Chronic Wasting Disease is a Spiritual Problem

There is a simple solution to chronic wasting disease: we as human beings need to return to a state of mind and daily practice of spiritual reverence and respect for all life.

In the tens of thousands of years that Native Americans inhabited North America, animals and humans were recognized as planetary family members. In the Native reckoning, all of creation comes from and returns to God, is interconnected through God, and has a spirit, fulfilling a spiritual purpose. All spiritual beings—animal, vegetable and even mineral—are guides, experts each in their own areas, and teachers, in communication with human beings through Hail-o-way-an, the language of the heart. (1) It was through this language that healing herbs were discerned and other gifts given to man in abundance.

In oral traditions that go back to the beginning of the first ice age, it was our spiritual brothers and sisters, the animals, who volunteered their hides and meat to help their hairless sibling, man, survive. Before a tree was cut to build a canoe or a lodge, prayers were offered and the eldest tree in the area was consulted and permission obtained first. Likewise, hunting was not simply a matter of food and certainly not a form of entertainment; that would have been considered blasphemous. Animals that fell to bow or ensnared in traps were thanked, recognised as spiritual equals who freely gave their physical lives so that the people could live. And it was paramount that something always be given back. (2)

It is interesting to observe that despite the fact that tens of millions of aboriginal peoples speaking over 500 different languages peacefully co-existed for thousands of years, cultivated food crops, created extensive trade routes into South America, developed sophisticated democratic political systems on which our own Bill of Rights was modeled, and preserved a natural resource base that supported them healthfully—for thousands of years longer than most of northern Europe was even populated—that there were virtually no communicable diseases present in North America. By contast, Europeans suffered from a myriad of communicable afflications. When infected with these new diseases, it was said by the Native victims that the fevers had “a face” of evil. It was said that the newcomers walked in an unholy way.

What could be more unholy, more disrespectful, more sacriligeous, than to cut up your dead relatives with chain saws—which is how modern meat processors butcher animals? Think about it. We must stop treating God’s creation as a disposable commodity, much as we stopped treating other human beings as disposable commodities when slavery was abolished and women got the vote. Respect for all life is evident in the Bible as well. When God instructed Noah in the building of the Ark, he was directed to collect two of every animal, not just the domesticated species. As the Yaqui Indian medicine man, don Juan Matus, told anthropologist Carlos Castenada, death stalks each one of us just the same as it stalks a cockroach. (3) Face it. We are all going to die, to return to the spirit world some day. We do not actually own anything other than our spirit. And to act as if we do is not only foolish, it is ungodly.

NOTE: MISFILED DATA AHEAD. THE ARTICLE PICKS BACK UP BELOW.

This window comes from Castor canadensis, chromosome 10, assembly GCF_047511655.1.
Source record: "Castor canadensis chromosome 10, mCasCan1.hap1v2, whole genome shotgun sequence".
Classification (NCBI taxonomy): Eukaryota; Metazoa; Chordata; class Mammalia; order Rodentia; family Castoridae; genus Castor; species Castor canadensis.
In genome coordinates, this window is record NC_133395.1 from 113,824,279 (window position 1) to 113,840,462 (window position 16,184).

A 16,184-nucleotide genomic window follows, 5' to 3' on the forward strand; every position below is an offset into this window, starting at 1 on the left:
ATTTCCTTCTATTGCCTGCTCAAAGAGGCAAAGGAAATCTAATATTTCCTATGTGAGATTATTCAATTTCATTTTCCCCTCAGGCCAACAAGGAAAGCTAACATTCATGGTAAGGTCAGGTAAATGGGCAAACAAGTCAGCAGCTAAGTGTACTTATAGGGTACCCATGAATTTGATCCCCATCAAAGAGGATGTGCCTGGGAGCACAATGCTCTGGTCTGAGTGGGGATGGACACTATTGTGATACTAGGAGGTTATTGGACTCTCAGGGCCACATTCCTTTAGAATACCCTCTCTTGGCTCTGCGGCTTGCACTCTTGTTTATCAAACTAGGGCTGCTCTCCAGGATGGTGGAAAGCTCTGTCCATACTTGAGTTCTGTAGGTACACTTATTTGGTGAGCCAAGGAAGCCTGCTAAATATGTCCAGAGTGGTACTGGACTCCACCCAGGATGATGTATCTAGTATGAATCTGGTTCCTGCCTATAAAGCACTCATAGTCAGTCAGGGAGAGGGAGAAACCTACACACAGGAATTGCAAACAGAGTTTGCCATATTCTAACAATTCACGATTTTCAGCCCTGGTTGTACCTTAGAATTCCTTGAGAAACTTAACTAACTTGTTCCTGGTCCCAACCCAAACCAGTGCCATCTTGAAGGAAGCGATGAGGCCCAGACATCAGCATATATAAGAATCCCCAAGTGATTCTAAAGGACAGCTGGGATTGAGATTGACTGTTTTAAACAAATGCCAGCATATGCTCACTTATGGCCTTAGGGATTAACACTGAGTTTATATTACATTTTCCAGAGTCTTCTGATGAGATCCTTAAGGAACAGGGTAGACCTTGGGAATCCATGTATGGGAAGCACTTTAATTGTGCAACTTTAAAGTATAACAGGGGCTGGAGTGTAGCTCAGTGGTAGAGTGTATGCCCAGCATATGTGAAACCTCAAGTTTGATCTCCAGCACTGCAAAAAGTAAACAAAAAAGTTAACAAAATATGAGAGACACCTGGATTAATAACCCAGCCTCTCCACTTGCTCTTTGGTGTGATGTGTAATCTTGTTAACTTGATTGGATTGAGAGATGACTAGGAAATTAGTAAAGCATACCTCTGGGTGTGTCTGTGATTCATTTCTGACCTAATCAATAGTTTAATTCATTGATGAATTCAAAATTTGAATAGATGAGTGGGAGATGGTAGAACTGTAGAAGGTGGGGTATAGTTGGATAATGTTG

Hunters: start rebuilding your spiritual bank account. Cultivate sensitivity, respect and an attitude of gratitude for your prey. Chronic wasting disease first appeared in captive stock of elk and deer—not in the wild. Let these majestic beautiful animals live freely as God intended them to. Look to see if an animal is sick before you shoot, pray and listen to what your heart tells you. If you take the shot and hit the mark, be grateful. Learn how to butcher it yourself, respectfully, using as much of the animal as you can, wasting as little as possible, or find a spiritually centered, respectful butcher. Do not take more than you need. Recognize that God created a balanced, functional ecosystem and allow balance to return by supporting protection of our wilderness areas and the return of the high-end predators: wolves, bears and lions. They will immediately help maintain a healthy population of prey, for they take only the sick and injured.

Chronic wasting disease is a symptom of a deeper spiritual problem which will be resolved when human beings rewaken to the truth of our connection, through our hearts, to all of life, and simply allow the return of natural balance established by God.

1) For more on Hail-o-way-an and the Seneca creation story see Other Council Fires Were Here Before Ours by Jamie Sams and Twylah Nitsch.

2) For more on Native spiritual traditions see Mother Earth Spirituality by Ed McGaa.

3) See The Teachings of don Juan: A Yaqui Way of Knowledge by Carlos Casteneda.

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